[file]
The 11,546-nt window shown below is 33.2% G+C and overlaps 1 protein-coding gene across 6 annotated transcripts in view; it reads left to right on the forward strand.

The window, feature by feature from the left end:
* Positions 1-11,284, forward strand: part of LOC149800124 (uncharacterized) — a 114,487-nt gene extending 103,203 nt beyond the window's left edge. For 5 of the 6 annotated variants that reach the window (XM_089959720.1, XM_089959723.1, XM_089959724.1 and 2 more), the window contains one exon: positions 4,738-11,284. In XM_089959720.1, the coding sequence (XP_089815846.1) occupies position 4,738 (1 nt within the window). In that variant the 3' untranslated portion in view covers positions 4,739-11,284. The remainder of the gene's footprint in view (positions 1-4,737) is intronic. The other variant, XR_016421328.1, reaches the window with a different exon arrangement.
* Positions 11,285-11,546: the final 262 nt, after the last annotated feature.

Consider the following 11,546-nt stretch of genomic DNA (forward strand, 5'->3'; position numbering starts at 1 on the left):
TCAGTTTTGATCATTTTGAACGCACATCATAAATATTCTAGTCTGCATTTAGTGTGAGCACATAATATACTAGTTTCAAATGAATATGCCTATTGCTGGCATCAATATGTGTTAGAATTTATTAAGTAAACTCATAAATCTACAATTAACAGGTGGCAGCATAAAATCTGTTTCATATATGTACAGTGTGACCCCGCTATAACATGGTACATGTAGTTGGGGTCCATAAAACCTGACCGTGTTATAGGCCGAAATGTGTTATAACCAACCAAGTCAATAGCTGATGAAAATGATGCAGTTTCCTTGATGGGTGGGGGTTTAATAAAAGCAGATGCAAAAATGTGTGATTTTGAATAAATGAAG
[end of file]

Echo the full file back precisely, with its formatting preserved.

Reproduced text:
The 11,546-nt window shown below is 33.2% G+C and overlaps 1 protein-coding gene across 6 annotated transcripts in view; it reads left to right on the forward strand.

The window, feature by feature from the left end:
* Positions 1-11,284, forward strand: part of LOC149800124 (uncharacterized) — a 114,487-nt gene extending 103,203 nt beyond the window's left edge. For 5 of the 6 annotated variants that reach the window (XM_089959720.1, XM_089959723.1, XM_089959724.1 and 2 more), the window contains one exon: positions 4,738-11,284. In XM_089959720.1, the coding sequence (XP_089815846.1) occupies position 4,738 (1 nt within the window). In that variant the 3' untranslated portion in view covers positions 4,739-11,284. The remainder of the gene's footprint in view (positions 1-4,737) is intronic. The other variant, XR_016421328.1, reaches the window with a different exon arrangement.
* Positions 11,285-11,546: the final 262 nt, after the last annotated feature.

Consider the following 11,546-nt stretch of genomic DNA (forward strand, 5'->3'; position numbering starts at 1 on the left):
TCAGTTTTGATCATTTTGAACGCACATCATAAATATTCTAGTCTGCATTTAGTGTGAGCACATAATATACTAGTTTCAAATGAATATGCCTATTGCTGGCATCAATATGTGTTAGAATTTATTAAGTAAACTCATAAATCTACAATTAACAGGTGGCAGCATAAAATCTGTTTCATATATGTACAGTGTGACCCCGCTATAACATGGTACATGTAGTTGGGGTCCATAAAACCTGACCGTGTTATAGGCCGAAATGTGTTATAACCAACCAAGTCAATAGCTGATGAAAATGATGCAGTTTCCTTGATGGGTGGGGGTTTAATAAAAGCAGATGCAAAAATGTGTGATTTTGAATAAATGAAG